Data exhaust is unstructured information or data that is a by-product of the online activities of internet users or machines. It can come in the form of log files, temporary files, cookies, and even machine-, process- and transaction-generated data that is not part of the immediate data capture for machine-based activities.
More companies are beginning to pay attention to data exhaust, because if it is plugged into the right business case, it can be beneficial to corporate strategies and operations.
For instance, a global manufacturer that is linking together manufacturing activities in Taiwan and Germany can have machines on factory floors in these different areas of the world talking to each other and controlling manufacturing processes. In addition, it can use the data exhaust from these machines (which also flows over internet) to predict machine failures before they happen.
New York Air Brake uses byproduct machine data for remote freight train monitoring. The data reveals how energy efficiently trains are running, and it provides insights into engineer driving habits and how these can be optimized to improve train energy consumption. The company reported that by using this byproduct data exhaust, it improved the energy efficiency in its trains by 8-12%.
More commonly, marketing departments have the ability to learn more about their consumers if they track some of the Internet of Things (IoT) activities around the transactions that consumers execute. For instance, from what internet destination did the consumer enter the website? What time of day was it? What other events were going on at that time? What was the navigation pattern of the consumer on the website? If he or she was shopping, what other items did the consumer look at?
In the end, harnessing data exhaust for business purposes boils down to understanding which types of unstructured data are nonessential to immediate business processes, what these pieces of data are, and how they can be put to productive use in other important business scenarios.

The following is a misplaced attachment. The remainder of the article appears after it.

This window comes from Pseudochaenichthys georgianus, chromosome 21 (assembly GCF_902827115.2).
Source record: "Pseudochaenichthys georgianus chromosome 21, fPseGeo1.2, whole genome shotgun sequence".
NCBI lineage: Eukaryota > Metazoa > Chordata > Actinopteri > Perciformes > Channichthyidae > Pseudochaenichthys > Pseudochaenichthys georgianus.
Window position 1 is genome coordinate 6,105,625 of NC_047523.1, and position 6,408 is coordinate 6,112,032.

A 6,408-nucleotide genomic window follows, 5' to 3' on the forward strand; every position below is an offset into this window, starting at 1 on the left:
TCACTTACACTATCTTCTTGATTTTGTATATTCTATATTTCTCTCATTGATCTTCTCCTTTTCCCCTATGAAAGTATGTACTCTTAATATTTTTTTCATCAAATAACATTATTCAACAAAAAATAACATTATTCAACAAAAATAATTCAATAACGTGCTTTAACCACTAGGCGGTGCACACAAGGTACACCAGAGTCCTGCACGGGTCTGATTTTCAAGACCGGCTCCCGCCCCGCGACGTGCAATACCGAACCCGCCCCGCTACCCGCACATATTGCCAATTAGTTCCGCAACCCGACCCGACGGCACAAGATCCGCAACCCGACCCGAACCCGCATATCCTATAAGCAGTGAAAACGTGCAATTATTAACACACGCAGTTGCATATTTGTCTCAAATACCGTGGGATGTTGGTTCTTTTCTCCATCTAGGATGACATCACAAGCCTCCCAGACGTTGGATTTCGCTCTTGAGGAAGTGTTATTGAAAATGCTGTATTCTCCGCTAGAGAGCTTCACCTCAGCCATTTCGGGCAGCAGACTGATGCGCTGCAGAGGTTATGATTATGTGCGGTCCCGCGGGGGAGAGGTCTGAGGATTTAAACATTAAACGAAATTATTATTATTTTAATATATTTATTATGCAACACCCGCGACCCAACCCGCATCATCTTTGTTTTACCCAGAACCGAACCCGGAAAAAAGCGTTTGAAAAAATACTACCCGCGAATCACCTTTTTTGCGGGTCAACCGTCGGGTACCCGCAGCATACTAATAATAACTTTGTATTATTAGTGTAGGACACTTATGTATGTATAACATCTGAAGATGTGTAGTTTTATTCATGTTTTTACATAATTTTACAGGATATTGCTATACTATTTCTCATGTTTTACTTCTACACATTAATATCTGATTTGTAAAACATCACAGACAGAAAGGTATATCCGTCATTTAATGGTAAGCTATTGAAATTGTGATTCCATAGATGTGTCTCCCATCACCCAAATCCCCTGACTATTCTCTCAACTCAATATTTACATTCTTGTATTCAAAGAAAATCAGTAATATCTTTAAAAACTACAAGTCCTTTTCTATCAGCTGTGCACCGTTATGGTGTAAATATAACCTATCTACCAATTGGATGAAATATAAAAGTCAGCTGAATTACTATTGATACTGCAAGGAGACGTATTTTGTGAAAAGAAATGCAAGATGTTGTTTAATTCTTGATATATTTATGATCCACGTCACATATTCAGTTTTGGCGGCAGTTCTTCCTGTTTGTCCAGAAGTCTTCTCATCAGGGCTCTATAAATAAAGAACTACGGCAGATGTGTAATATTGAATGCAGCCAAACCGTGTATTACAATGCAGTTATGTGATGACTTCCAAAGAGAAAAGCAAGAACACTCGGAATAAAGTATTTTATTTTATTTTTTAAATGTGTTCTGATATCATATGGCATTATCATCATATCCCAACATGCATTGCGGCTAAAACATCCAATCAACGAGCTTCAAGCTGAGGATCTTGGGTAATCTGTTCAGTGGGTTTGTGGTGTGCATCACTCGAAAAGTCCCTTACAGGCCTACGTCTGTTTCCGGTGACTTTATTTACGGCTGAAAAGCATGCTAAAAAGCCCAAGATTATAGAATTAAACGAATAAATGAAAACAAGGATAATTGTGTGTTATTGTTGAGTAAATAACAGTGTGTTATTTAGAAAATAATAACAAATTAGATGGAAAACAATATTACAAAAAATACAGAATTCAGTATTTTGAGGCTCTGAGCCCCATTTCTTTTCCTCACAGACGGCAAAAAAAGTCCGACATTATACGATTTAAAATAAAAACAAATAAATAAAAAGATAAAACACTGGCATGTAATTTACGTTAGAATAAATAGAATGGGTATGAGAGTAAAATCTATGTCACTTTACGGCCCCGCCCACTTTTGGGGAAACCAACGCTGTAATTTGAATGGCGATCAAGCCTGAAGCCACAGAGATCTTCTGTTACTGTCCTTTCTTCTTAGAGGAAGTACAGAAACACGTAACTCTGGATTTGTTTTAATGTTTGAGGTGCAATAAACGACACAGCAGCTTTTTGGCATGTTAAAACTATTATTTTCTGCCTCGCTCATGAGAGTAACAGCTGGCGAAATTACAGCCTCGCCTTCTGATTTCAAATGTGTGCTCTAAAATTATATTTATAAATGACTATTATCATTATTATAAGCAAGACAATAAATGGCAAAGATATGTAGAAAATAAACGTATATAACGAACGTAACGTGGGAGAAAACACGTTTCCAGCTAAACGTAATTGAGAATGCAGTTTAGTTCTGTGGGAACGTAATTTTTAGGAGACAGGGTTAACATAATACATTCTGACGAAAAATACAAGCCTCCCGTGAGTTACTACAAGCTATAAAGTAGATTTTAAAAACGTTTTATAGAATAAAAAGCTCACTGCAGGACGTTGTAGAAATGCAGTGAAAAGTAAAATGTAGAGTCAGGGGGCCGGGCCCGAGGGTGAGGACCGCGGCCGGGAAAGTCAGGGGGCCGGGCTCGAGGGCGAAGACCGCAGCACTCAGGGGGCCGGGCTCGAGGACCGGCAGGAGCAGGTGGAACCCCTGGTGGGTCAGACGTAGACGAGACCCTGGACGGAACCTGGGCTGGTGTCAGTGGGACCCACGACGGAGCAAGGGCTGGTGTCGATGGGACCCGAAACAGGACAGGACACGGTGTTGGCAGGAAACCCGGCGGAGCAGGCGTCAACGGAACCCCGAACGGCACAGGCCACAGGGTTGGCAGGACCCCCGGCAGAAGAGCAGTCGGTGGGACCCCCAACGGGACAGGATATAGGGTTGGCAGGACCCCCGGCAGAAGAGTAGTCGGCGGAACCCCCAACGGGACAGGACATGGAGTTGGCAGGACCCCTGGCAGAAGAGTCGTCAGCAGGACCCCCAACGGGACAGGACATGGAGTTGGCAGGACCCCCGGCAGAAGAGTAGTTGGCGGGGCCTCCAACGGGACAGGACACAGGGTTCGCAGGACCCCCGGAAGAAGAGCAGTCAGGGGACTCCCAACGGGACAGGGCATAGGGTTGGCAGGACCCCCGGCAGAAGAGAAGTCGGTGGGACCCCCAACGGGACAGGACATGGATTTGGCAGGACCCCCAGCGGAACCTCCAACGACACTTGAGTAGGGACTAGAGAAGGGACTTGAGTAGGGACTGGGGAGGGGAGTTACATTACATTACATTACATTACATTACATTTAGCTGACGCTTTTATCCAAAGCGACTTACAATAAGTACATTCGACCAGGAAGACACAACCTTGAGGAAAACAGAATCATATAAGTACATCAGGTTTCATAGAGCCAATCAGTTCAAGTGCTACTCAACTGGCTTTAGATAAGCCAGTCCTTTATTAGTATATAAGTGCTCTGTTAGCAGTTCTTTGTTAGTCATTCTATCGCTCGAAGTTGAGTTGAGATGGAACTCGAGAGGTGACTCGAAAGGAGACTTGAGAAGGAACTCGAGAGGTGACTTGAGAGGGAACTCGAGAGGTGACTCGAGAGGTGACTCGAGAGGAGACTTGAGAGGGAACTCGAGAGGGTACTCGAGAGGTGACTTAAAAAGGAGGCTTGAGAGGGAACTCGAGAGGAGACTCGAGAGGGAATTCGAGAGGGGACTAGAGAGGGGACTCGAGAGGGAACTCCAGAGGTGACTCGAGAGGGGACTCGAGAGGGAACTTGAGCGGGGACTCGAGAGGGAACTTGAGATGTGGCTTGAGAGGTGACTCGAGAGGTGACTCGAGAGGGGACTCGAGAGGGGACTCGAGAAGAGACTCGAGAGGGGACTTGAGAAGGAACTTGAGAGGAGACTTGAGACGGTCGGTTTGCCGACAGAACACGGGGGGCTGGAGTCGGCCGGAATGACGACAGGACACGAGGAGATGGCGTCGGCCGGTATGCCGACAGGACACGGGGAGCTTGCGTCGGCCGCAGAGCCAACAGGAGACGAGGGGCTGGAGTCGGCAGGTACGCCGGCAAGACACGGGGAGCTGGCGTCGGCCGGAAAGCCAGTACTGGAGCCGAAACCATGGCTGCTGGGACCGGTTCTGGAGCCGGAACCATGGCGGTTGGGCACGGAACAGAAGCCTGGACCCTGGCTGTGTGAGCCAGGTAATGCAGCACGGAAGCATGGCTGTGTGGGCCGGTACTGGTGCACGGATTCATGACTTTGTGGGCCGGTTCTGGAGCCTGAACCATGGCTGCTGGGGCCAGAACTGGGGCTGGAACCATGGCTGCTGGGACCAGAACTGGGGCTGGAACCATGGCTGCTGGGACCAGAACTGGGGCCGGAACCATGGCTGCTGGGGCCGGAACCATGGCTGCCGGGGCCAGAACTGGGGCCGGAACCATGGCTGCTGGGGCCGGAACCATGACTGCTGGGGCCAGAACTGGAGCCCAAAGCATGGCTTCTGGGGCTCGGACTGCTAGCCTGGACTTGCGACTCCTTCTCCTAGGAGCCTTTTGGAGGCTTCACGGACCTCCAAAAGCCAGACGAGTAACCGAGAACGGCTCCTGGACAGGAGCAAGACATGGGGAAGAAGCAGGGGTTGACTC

If you can't find a way to repurpose this data exhaust for immediate or foreseeable business advantage, you should likely get rid of it for two good reasons. First, according to a 2014 IDC study sponsored by EMC, the digital universe is doubling in size every two years and will multiple 10 times over between 2013 and 2020 (i.e., from 4.4 trillion gigabytes to 44 trillion gigabytes). Secondly, a large share of data exhaust, which contains machine handshakes and handoffs, network status, etc., becomes rapidly outdated and has negligible future value.
The bottom line
IT needs a plan for data exhaust. The plan should consist of these five elements.
- Educate managers in business areas throughout the company about data exhaust — what it is, how it can produce value, and the hazards of letting this data indiscriminately pile up, which consumes dollars and resources.
- Advocate a balanced approach of identifying specific business cases where data exhaust can bring benefit against the principle of "taking out the trash" at timely intervals so your storage isn't overrun by data with minimal value that never gets purged.
- Develop a methodology where end users and IT meet periodically to identify business uses for data exhaust.
- Set business goals and metrics for every data exhaust project, and then measure against the goals and metrics to see if the project meets its objectives.
- Create guidelines for purging data exhaust if it is not being used and is unlikely to be used.
This combination of actively searching for data exhaust applications while also getting rid of data when it is of minimal value is a "balanced" approach that every IT organization should consider.
Mary E. Shacklett is president of Transworld Data, a technology research and market development firm. Prior to founding the company, Mary was Senior Vice President of Marketing and Technology at TCCU, Inc., a financial services firm; Vice President of Product Research and Software Development for Summit Information Systems, a computer software company; and Vice President of Strategic Planning and Technology at FSI International, a multinational manufacturing company in the semiconductor industry. Mary is a keynote speaker and has more than 1,000 articles, research studies, and technology publications in print.